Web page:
How to write a great covering letter for a job application. 8 helpful tips on writing a perfect cover letter for a dream job.
#1 Push your strengths
Your covering letter can draw attention to your most relevant skills and achievements. You can provide more information on the skills and experience that are relevant to the job. You could explain how a particular experience helped you develop the skills you’ve put in your CV. For example, ‘doing the weekly stock take helped me to sharpen my maths skills and spot sales trends’.
#2 Make it personal
Don’t send out identical covering letters without any detail about the employer. It’s much better to show that you’ve done your research on the company and know what they do. Make it clear you’ve thought about which skills they want and how you can provide them. It’s better to spend time writing ten personalised covering letters than sending out 50 identical ones.
#3 Consider explaining CV gaps
You can use a covering letter to explain gaps in your CV such as unemployment, gap years or time spent in prison.
Don’t be worried about mentioning difficult subjects like this even though you’re trying to sell your positive points. It’s a good opportunity to explain how you dealt with these difficult times and learnt from them. Put yourself in the employer’s shoes – if you say nothing on your covering letter and the employer reads ‘2002 to 2005 – unemployed’ on your CV, they haven’t got anything positive to grab hold of, and they might draw their own conclusions.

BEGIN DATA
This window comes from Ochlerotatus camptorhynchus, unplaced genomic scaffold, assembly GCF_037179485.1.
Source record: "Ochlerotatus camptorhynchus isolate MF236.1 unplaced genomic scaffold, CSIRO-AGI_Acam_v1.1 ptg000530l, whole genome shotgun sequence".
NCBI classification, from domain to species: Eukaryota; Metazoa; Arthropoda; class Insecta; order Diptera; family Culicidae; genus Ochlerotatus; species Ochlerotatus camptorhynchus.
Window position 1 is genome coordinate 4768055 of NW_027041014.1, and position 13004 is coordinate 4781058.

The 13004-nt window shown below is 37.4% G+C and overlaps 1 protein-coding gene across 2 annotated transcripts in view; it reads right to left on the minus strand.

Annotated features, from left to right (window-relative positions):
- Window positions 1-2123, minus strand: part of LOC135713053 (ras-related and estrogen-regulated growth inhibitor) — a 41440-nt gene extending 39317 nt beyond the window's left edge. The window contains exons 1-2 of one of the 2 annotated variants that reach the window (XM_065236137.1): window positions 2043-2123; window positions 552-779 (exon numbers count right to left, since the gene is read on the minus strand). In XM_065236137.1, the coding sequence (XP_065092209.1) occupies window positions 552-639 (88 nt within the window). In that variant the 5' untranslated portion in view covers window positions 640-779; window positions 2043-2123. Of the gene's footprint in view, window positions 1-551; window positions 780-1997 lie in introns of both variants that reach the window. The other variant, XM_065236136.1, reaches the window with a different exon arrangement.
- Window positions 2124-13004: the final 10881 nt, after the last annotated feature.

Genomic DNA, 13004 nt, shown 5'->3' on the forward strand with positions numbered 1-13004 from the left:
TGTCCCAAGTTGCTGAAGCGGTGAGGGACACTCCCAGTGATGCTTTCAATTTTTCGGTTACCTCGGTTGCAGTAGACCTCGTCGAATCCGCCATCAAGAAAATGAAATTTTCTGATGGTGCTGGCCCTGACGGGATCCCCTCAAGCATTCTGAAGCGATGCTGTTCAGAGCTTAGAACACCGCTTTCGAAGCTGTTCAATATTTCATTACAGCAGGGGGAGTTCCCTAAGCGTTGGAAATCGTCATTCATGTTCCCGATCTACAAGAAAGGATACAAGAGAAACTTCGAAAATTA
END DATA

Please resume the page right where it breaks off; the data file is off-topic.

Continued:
Whatever the reason for gaps in your CV, explain what you’ve learned. If you’ve been unemployed you could mention how organised you were in your approach to jobhunting, training courses you’ve been on, or any volunteering you’ve done.
If you’ve been in prison you could describe any learning courses or other activities you got involved in. If it’s relevant, you could also describe the circumstances leading up to your offence, but keep it brief. You could also explain that you’ve learned from it, and now you’ve changed.
#4 Provide information about your disability
If you’ve got a disability, it’s up to you whether you mention this on the covering letter or CV or not – you’re not legally obliged to do so. Although disclosing your disability at application stage can give you an opportunity to say which skills you’ve learned as a result of your disability.
#5 Use the right language and tone
When applying for most jobs you should use clear, business like language. However, if you’re applying for a creative role, such as an advertising copywriter, you could show your originality and word skills in the language and tone you use. Use your judgment, based on what you can find out about the company and their approach to recruiting.
#6 Check it and then check it again!
Always check your covering letter for spelling and grammar errors. Don’t rely on word processing spell checkers, as they don’t pick everything up.
It might help if you leave some time after completing the letter before checking it. This way you’ll look at it with fresh eyes. When you’ve been working on one piece of work for a while, it can be difficult to look at it objectively.
Even better, you could ask someone else to check it over for you. They’ll be reading it for the first time (just like the employer will be) so they’ll also be able to check that it flows well.
#7 Keep it brief
Keep your covering letter to a maximum of five short paragraphs. This makes it easy for employers to read it quickly.
#8 Keep the format consistent
If you use the same font and text size on your covering letter and CV it will look neat and professional.
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